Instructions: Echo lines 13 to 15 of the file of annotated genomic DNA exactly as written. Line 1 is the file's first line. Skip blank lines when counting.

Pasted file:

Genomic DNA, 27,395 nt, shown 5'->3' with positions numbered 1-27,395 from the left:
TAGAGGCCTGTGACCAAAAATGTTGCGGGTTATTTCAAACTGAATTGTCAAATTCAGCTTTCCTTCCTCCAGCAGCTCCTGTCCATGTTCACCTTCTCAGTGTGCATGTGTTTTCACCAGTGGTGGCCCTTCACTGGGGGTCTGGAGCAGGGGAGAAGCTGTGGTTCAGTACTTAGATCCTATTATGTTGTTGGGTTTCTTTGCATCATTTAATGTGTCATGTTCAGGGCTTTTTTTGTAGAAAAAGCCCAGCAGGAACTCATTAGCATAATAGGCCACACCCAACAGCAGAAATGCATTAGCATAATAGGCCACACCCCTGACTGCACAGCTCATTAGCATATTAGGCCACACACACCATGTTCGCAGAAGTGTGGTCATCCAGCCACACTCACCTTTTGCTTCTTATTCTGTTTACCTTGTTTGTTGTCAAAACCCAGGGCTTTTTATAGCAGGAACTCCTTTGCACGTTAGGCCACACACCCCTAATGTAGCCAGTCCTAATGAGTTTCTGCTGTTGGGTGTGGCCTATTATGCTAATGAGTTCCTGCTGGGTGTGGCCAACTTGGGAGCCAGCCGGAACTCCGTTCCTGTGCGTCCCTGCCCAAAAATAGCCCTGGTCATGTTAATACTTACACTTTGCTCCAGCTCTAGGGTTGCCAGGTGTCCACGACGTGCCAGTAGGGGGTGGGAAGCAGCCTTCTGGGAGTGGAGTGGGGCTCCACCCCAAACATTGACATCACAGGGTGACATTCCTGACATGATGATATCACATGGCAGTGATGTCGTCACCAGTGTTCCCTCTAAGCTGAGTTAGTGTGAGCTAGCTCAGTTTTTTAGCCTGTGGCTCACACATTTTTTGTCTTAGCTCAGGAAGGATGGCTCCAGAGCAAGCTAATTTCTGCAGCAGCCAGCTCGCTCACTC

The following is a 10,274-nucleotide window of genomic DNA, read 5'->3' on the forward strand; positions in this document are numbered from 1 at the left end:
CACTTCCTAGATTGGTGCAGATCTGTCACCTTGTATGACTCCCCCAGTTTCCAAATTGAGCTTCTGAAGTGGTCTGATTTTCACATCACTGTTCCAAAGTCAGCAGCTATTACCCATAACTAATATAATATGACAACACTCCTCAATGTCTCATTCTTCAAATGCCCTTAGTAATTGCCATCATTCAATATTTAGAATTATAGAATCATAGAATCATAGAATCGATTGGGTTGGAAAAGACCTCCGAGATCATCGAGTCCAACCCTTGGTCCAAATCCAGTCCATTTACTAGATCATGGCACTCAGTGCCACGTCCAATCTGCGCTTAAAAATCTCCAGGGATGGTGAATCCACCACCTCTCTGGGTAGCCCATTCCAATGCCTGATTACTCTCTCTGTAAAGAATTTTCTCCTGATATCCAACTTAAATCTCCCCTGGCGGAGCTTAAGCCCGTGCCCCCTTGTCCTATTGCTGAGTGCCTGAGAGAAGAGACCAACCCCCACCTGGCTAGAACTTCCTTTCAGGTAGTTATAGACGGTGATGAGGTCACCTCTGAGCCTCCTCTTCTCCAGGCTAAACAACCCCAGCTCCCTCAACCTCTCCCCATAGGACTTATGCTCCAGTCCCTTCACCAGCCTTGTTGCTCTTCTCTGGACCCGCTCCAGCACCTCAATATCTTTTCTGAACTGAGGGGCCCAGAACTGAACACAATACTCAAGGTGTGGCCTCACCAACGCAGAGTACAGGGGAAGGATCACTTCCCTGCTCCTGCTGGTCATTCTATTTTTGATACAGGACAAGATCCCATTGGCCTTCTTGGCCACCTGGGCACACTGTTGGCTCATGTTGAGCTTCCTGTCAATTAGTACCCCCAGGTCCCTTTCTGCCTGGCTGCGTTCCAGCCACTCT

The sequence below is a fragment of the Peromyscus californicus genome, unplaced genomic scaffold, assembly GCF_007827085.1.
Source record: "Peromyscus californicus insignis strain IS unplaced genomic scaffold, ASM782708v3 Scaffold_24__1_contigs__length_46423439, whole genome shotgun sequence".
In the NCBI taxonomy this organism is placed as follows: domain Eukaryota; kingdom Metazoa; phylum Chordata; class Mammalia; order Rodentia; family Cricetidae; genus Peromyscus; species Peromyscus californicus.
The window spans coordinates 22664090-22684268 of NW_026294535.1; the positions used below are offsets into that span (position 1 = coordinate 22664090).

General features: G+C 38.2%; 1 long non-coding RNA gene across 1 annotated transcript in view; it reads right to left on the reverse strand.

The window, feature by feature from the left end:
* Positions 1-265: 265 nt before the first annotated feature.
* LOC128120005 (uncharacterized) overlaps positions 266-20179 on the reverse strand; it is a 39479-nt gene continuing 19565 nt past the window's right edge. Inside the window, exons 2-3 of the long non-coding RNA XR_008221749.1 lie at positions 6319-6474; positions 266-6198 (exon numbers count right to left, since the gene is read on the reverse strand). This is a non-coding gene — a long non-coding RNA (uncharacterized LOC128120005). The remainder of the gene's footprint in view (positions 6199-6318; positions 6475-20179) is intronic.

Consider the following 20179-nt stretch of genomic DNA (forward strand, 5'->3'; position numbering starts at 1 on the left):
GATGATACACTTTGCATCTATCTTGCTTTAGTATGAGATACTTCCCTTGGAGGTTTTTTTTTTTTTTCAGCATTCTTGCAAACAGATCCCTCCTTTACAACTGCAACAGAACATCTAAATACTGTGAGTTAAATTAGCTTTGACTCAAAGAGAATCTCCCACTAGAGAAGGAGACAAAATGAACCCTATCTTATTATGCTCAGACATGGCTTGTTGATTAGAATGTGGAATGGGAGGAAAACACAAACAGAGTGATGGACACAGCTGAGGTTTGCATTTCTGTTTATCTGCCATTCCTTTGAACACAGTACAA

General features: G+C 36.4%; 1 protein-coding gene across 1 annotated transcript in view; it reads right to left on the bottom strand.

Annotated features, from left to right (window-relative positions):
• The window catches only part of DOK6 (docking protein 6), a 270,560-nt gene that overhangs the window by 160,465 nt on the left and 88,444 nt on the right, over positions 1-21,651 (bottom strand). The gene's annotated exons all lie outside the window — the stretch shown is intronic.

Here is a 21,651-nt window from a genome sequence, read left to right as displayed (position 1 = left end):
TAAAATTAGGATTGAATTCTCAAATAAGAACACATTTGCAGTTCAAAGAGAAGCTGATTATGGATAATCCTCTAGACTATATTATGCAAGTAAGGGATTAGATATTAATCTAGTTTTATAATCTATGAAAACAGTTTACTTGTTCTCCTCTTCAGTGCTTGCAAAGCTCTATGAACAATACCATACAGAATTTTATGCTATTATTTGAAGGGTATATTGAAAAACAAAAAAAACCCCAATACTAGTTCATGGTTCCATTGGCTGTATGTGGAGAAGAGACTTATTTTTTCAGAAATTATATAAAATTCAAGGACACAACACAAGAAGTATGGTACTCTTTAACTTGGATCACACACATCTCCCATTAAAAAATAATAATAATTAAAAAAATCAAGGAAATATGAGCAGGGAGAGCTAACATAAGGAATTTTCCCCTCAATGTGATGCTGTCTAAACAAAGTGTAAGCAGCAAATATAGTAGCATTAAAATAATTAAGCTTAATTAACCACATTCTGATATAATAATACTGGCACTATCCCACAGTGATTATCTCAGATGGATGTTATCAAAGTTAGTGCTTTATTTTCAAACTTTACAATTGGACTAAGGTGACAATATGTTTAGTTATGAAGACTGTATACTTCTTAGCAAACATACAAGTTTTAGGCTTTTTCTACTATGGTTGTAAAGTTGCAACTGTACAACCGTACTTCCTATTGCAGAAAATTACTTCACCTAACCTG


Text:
Consider the following 20179-nt stretch of genomic DNA (forward strand, 5'->3'; position numbering starts at 1 on the left):
GATGATACACTTTGCATCTATCTTGCTTTAGTATGAGATACTTCCCTTGGAGGTTTTTTTTTTTTTTCAGCATTCTTGCAAACAGATCCCTCCTTTACAACTGCAACAGAACATCTAAATACTGTGAGTTAAATTAGCTTTGACTCAAAGAGAATCTCCCACTAGAGAAGGAGACAAAATGAACCCTATCTTATTATGCTCAGACATGGCTTGTTGATTAGAATGTGGAATGGGAGGAAAACACAAACAGAGTGATGGACACAGCTGAGGTTTGCATTTCTGTTTATCTGCCATTCCTTTGAACACAGTACAA

General features: G+C 36.4%; 1 protein-coding gene across 1 annotated transcript in view; it reads right to left on the bottom strand.